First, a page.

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Everett D. Glover (Part 1)

[Photograph: Home of Everett Glover; 5723 Southwestern Boulevard, Dallas, rented with two fellow workers at Mobile Oil, Richard Pierce and Volkmar Schmidt. Michael Paine also lived there immediately after separating from Ruth Paine in late 1962. Despite effort, we were unable to find a photograph of Everett Glover.]

We’ve noted that Jacques Zwart, secretary of former CIA Chief Allen Dulles throughout the 1960’s, asked Dulles in 1969 about the real killers of JFK. Dulles replied: “The full answer to the JFK Assassination is right there in the Warren Commission (WC) volumes – but the reader must become an expert at hairsplitting.” We find this intriguing answer by Allen Dulles to be correct.

Yet to truly practice hairsplitting with WC Hearings and Exhibits, we must first read them carefully, and resist projecting our bias onto the text. That’s why, on this site, we stick very closely to the WC testimony as written. Since January 2019, we’ve diligently reported the WC testimony of Dallas witnesses, and today we turn our attention to an obscure character in the JFK saga, namely, Everett D. Glover.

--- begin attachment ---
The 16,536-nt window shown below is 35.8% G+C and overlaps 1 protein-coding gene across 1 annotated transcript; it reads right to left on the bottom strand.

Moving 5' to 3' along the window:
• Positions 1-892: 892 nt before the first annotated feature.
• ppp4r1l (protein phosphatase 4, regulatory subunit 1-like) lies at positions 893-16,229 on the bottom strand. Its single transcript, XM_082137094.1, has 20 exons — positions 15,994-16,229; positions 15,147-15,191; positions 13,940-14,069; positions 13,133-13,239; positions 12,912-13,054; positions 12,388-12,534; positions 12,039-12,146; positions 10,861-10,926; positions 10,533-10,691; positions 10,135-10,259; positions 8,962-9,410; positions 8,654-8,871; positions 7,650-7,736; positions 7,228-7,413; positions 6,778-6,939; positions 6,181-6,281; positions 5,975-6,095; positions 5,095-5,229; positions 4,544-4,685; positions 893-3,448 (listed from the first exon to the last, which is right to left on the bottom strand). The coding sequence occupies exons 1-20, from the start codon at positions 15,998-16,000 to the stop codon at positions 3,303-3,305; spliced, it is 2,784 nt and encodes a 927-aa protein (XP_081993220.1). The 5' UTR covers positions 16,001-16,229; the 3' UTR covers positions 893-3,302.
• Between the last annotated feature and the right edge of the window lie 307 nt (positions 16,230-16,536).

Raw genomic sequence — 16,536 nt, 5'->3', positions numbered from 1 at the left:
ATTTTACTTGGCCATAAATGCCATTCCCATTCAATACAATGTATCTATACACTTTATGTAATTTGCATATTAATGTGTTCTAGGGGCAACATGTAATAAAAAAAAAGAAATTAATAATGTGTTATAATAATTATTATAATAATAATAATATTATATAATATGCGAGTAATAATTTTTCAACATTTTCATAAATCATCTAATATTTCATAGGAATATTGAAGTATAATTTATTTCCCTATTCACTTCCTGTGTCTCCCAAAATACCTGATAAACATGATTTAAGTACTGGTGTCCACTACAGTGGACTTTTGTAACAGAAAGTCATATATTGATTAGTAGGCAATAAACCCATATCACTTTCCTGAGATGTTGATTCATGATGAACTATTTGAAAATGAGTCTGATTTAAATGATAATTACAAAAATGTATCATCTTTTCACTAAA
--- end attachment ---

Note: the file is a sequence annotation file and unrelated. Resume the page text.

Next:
We were unable to find a single photograph or even any obituary notice for Everett D. Glover (1917-????). After the JFK assassination, Glover apparently disappeared from public view. So, our main link to Everett Glover remains his WC testimony. On March 24, 1964, the WC convened in Dallas to ask Everett Glover about his personal relationships with Ruth and Michael Paine, with Jeanne and George De Mohrenschildt (DM), and with Marina and Lee Harvey Oswald (LHO).

That’s a lot of people who were close to the JFK Assassination drama – and Glover knew them all as visitors in his Dallas home. Specifically, Everett organized a party at his Dallas home on February 22, 1963, and all of those people attended that party, as he recalled, along with Volkmar Schmidt, Richard Pierce, Betty MacDonald, and other employees of Mobil Oil Corporation.

Everett Glover was 5 foot two and a well-educated oil exploration professional with Mobil Oil in Dallas since 1955. Around 1956, Glover met Michael Paine at his local Unitarian Church. Michael was a mechanical engineer at Bell Helicopter, and he also sang in a madrigal choir with his wife Ruth. Glover and his wife met Michael and Ruth in that musical context, started a friendship, and joined the madrigal choir. Glover’s wife invited them to sing in the Unitarian choir, which they all did. Glover and his wife celebrated with the Paines upon the birth of their daughter Lynn in 1959, and their son Chris in 1961.


Glover admitted that starting in 1956 he often saw Jeanne DM at the Dallas skating rink and he recognized George DM as her skating partner. Yet when asked specifically about knowing the DM’s, he dated their contact in 1962. Let’s review that part of Glover’s WC testimony.